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Sunday, October 16, 2011

Brasil's States In Tax War To Win IPad Deal



October 14, 2011 8:11 pm

Brazil’s states in ‘tax war’ to win iPad production

A man test the latest Ipad 2
Boasting few transport links with the outside world other than the airport and the Amazon river, Manaus would today be a backwater were it not for the tax breaks that has turned it into the jungle version of a Chinese free trade zone.
Surrounded by impenetrable rainforest, this historic Brazilian rubber capital of some 2m people produces 90 per cent of Brazil’s motorcycles, including upmarket BMWs and Harley-Davidsons, most of its bicycles, a third of its watches and much of its flat screen televisions and other electronics.

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“Around 90 per cent of our economy is based on industrial activity,” says Marcelo Lima Filho, secretary of planning for the state government of Amazonas, of which Manaus is the capital. “There are more than 100,000 jobs in the industrial zone.”
Yet today Manaus is fighting for its life. The city is vying to secure one of the biggest technology projects Brazil has ever seen – a $12bn plan to produce iPads.
But more powerful states, particularly São Paulo, Brazil’s wealthiest and most industrialised, are trying to win the project by offering tax breaks of their own – benefits that Manaus claims are illegal under the constitution and could fatally erode the tax advantages of manufacturing in the Amazon.
“We are fighting not just to protect our interests but to protect our rights,” says Wilson Périco, president of one of Manaus’ biggest industry lobby groups.
Located near the “encontro das águas”, or the meeting of the rivers, where two of the mightiest arms of the Amazon river system come together, Manaus has always been an anomaly.
During its heyday in the rubber boom of the late 19th century, the city’s fabulously rich tycoons lavished their millions on building the Teatro Municipal, or Municipal Theatre, which attracted the best international acts of the day. The pink and white Renaissance-style landmark still dominates the rundown downtown area today, where Amazon ferries with names such as Sacred Heart of Jesus moor at the docks.
After the rubber industry faded, the city’s fortunes were revived in the 1960s, when Brazil’s former military dictatorship began efforts to populate the vast emptiness of the Amazon.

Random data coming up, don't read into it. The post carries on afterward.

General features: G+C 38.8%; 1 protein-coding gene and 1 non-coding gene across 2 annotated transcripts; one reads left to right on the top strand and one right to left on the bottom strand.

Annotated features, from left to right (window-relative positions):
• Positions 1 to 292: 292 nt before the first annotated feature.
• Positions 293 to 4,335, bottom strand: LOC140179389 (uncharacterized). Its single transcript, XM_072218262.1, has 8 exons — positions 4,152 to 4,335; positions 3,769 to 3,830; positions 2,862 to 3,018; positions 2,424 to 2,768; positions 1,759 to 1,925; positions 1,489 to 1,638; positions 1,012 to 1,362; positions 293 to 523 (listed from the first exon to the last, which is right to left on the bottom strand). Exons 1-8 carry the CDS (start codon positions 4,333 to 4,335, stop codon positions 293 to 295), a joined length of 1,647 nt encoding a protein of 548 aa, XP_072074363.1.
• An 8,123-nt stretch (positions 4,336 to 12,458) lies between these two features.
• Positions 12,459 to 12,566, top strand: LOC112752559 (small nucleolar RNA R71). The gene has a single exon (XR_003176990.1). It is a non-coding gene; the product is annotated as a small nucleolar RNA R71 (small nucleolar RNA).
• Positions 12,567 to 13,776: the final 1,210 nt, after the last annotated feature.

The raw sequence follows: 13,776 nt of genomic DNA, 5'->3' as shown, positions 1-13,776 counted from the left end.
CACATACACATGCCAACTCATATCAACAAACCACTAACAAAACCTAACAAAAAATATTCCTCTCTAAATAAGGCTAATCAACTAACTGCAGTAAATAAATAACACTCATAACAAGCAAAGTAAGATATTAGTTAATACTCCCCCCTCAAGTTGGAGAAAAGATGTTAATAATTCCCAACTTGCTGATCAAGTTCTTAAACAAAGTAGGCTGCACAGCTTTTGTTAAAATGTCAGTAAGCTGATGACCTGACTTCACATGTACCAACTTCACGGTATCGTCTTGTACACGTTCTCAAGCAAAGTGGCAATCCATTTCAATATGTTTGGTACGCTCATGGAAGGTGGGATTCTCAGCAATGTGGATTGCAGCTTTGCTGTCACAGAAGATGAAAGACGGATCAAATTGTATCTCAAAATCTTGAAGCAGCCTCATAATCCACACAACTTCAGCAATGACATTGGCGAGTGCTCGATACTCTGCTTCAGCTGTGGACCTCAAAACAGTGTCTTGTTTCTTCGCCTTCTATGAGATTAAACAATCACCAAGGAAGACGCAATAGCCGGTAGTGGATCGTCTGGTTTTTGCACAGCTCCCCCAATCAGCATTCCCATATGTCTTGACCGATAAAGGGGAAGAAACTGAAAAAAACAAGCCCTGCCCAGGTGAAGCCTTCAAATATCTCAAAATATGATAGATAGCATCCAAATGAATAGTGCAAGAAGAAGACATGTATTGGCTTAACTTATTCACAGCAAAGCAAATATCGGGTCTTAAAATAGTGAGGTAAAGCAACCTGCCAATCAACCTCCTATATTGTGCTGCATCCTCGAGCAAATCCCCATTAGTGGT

They awarded tax breaks to companies to manufacture in Manaus. Today, these benefits, which are enshrined in the constitution, make it 35 per cent cheaper to produce goods such as electronics in the city than elsewhere in Brazil, according to Ernst & Young.
Manaus’ tax breaks are particularly attractive given Brazil’s tortuous tax system, ranked 152nd by the World Bank for its unwieldiness, which can add up to 60 per cent to the retail cost of goods in Brazil.
But the city’s fortunes have become caught up in what are known as the “tax war” in Brazil, under which states compete to attract manufacturers by offering fiscal incentives.
Technically, these must first be approved by all of the other states. In practice, many states push ahead with them anyway without the approval of their peers, leading to a spate of lawsuits and increasing confusion for investors.
“This is very political, the discussions are very tough,” Sérgio Fontenelle, partner for customs & international trade at Ernst & Young in São Paulo, says of the tax negotiations between states.
In the latest round, Manaus is suing São Paulo for its offer of the tax-related incentives to attract Taiwan’s Foxconn, the maker of Apple’s iPad, to the state in a project the government claims will create 100,000 jobs.
“We have roads, we have logistics and we have a supply of engineers and workers,” says José Clovis Cabrera, a senior official of the São Paulo finance secretariat, of the state’s bid to win the project.
The jury is still out on the case. But Manaus’ industrialists are on edge. They know that their very existence on the verge of the wilderness depends on how well they can defend their cherished system of incentives.
“It is because of the federal tax regime that we are competitive,” admits Mr Lima.
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